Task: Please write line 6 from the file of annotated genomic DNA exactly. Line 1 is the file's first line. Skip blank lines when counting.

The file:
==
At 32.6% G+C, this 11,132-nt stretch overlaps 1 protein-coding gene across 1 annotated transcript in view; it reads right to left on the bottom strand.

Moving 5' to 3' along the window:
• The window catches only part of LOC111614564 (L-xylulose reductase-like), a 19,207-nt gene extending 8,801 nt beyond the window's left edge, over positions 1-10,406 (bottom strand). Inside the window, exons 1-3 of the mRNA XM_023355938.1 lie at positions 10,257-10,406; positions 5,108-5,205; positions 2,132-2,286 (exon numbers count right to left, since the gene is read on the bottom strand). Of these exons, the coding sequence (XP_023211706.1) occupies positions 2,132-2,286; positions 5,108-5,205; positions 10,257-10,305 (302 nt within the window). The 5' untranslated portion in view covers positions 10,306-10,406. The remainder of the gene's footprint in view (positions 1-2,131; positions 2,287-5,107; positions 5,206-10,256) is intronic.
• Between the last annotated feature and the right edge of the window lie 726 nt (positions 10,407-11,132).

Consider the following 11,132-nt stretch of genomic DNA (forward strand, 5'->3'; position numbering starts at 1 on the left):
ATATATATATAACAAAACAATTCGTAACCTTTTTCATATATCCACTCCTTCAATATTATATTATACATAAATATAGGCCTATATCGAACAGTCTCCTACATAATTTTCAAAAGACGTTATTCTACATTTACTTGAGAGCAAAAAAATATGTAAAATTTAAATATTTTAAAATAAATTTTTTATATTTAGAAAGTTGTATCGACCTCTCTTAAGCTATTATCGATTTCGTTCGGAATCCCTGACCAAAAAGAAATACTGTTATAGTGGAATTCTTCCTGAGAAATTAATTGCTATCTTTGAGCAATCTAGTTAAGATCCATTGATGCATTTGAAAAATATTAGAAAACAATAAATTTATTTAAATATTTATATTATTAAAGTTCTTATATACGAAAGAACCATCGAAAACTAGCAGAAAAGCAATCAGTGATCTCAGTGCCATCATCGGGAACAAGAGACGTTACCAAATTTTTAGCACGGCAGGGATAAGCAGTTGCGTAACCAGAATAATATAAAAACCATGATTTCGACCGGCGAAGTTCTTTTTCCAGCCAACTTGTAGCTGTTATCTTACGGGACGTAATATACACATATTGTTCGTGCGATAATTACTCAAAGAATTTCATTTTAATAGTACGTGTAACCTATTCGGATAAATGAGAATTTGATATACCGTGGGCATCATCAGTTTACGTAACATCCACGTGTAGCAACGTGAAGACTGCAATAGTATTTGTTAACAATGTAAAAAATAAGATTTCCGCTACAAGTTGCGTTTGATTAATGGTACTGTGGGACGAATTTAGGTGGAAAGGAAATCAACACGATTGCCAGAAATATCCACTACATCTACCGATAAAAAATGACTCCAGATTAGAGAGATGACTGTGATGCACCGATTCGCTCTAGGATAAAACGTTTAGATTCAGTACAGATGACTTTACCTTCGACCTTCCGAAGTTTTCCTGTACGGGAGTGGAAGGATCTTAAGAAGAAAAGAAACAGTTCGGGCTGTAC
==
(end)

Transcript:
ATATATATATAACAAAACAATTCGTAACCTTTTTCATATATCCACTCCTTCAATATTATATTATACATAAATATAGGCCTATATCGAACAGTCTCCTACATAATTTTCAAAAGACGTTATTCTACATTTACTTGAGAGCAAAAAAATATGTAAAATTTAAATATTTTAAAATAAATTTTTTATATTTAGAAAGTTGTATCGACCTCTCTTAAGCTATTATCGATTTCGTTCGGAATCCCTGACCAAAAAGAAATACTGTTATAGTGGAATTCTTCCTGAGAAATTAATTGCTATCTTTGAGCAATCTAGTTAAGATCCATTGATGCATTTGAAAAATATTAGAAAACAATAAATTTATTTAAATATTTATATTATTAAAGTTCTTATATACGAAAGAACCATCGAAAACTAGCAGAAAAGCAATCAGTGATCTCAGTGCCATCATCGGGAACAAGAGACGTTACCAAATTTTTAGCACGGCAGGGATAAGCAGTTGCGTAACCAGAATAATATAAAAACCATGATTTCGACCGGCGAAGTTCTTTTTCCAGCCAACTTGTAGCTGTTATCTTACGGGACGTAATATACACATATTGTTCGTGCGATAATTACTCAAAGAATTTCATTTTAATAGTACGTGTAACCTATTCGGATAAATGAGAATTTGATATACCGTGGGCATCATCAGTTTACGTAACATCCACGTGTAGCAACGTGAAGACTGCAATAGTATTTGTTAACAATGTAAAAAATAAGATTTCCGCTACAAGTTGCGTTTGATTAATGGTACTGTGGGACGAATTTAGGTGGAAAGGAAATCAACACGATTGCCAGAAATATCCACTACATCTACCGATAAAAAATGACTCCAGATTAGAGAGATGACTGTGATGCACCGATTCGCTCTAGGATAAAACGTTTAGATTCAGTACAGATGACTTTACCTTCGACCTTCCGAAGTTTTCCTGTACGGGAGTGGAAGGATCTTAAGAAGAAAAGAAACAGTTCGGGCTGTAC